Bertrand Bluy and Arnaud Donckele are two more proud Frenchmen at the helm of two very different restaurants: Bluy oversees the sparkling Bistroy Les Papilles in Paris while Donckele runs the pass of his kitchen at La Vague d’Or in St Tropez, with inspiration from the produce of the surrounding Var département.
Across the border in Spain, it was nature’s ingredients that left their mark: the jingle of cowbells as the sun set on the Pyrenees before a dinner expertly cooked by Oriol Rovira at Els Casals, his family hotel and farm outside Sagàs; the cool cellars under the Fonda Sala restaurant in Olost that have allowed the Sala family to compile such an alluring wine list over the past 50 years; and the waves relentlessly crashing on to the rocky shore just below the El Burgado fish restaurant in northern Tenerife.
History imposed itself in Italy, where sitting and watching the young teams behind the food stalls in Florence’s newly reopened Mercato Centrale was almost as enjoyable as the Tuscan food on offer. And nothing, I hope, will ever change at Trattoria Sostanza, close to the river Arno, where the walls of a narrow dining room are plastered with Italian sporting heroes.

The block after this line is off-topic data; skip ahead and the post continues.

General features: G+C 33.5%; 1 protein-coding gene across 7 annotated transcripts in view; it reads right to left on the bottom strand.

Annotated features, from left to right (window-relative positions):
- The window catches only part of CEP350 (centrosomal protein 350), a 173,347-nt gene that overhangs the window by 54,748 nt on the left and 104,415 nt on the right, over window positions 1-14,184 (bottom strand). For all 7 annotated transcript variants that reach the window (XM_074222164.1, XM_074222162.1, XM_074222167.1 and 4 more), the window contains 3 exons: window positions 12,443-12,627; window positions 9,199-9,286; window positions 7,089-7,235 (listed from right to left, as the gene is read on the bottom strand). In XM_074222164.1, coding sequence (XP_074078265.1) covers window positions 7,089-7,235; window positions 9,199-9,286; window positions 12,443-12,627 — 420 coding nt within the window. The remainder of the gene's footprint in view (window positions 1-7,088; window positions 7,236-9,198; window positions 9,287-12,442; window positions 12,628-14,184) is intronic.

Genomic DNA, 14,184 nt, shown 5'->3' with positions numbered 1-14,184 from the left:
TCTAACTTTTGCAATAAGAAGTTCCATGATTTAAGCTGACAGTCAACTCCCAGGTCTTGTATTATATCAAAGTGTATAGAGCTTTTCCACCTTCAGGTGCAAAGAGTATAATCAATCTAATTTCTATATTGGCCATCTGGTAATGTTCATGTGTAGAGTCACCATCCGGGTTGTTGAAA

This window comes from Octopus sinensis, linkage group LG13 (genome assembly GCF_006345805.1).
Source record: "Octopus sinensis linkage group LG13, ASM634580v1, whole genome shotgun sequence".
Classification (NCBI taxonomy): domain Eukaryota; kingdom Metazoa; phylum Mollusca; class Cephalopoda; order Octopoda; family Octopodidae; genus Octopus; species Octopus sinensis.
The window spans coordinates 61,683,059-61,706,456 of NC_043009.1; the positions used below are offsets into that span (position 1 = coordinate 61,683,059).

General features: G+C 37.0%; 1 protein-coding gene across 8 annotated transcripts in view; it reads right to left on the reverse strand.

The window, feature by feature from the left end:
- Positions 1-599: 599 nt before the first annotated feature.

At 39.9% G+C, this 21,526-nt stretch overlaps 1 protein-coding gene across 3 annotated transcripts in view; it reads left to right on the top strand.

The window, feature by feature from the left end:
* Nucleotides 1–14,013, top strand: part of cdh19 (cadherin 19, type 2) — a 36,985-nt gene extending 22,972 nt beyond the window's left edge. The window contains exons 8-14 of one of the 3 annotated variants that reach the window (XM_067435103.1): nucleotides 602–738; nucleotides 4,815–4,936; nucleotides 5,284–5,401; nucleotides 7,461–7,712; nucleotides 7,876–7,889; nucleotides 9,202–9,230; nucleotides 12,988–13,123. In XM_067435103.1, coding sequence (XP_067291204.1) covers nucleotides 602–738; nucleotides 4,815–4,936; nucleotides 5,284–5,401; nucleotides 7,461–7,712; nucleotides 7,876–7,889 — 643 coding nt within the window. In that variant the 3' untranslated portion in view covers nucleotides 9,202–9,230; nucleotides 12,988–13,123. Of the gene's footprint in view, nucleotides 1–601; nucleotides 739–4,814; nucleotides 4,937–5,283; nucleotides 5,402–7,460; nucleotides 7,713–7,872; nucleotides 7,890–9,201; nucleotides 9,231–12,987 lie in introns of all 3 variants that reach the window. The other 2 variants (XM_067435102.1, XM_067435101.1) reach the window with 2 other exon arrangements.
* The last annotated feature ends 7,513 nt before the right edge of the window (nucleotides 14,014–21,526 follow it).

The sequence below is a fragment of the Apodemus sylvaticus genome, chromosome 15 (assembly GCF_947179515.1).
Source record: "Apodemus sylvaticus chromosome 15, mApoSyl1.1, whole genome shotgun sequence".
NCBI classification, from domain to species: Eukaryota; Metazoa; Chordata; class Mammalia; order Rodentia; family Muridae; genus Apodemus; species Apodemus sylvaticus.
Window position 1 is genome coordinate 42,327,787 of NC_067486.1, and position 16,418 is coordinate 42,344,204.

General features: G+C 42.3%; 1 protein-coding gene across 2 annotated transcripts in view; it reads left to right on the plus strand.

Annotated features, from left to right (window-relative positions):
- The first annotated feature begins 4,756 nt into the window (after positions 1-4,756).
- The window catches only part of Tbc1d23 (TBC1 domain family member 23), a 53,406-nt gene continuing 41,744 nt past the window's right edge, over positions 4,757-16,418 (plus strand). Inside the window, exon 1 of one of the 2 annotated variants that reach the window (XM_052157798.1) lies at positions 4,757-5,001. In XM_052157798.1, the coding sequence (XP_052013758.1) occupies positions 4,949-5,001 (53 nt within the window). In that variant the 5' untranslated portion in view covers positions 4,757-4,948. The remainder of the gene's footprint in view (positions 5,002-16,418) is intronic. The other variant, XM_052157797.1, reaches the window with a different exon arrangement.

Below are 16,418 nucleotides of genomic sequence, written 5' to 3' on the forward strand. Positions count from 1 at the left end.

The history on show over a Sunday dinner at La Ruota above the town of Moneglia, on the Ligurian coast just north of the Cinque Terre, was more personal. It is rare to meet a restaurateur – in this case also the chef – who tells you that he was actually born in the restaurant that he now runs with great aplomb. And here the view was equally characterful, as the sun considerately set over the Mediterranean, lighting up the hills beyond.
With one exception – our lunch at The Hive Beach Café in Bridport, Dorset, where the waves visible outside resembled Pacific rollers because of the storms last February – my most memorable meals around the United Kingdom were the result of strong, clear-sighted individuals.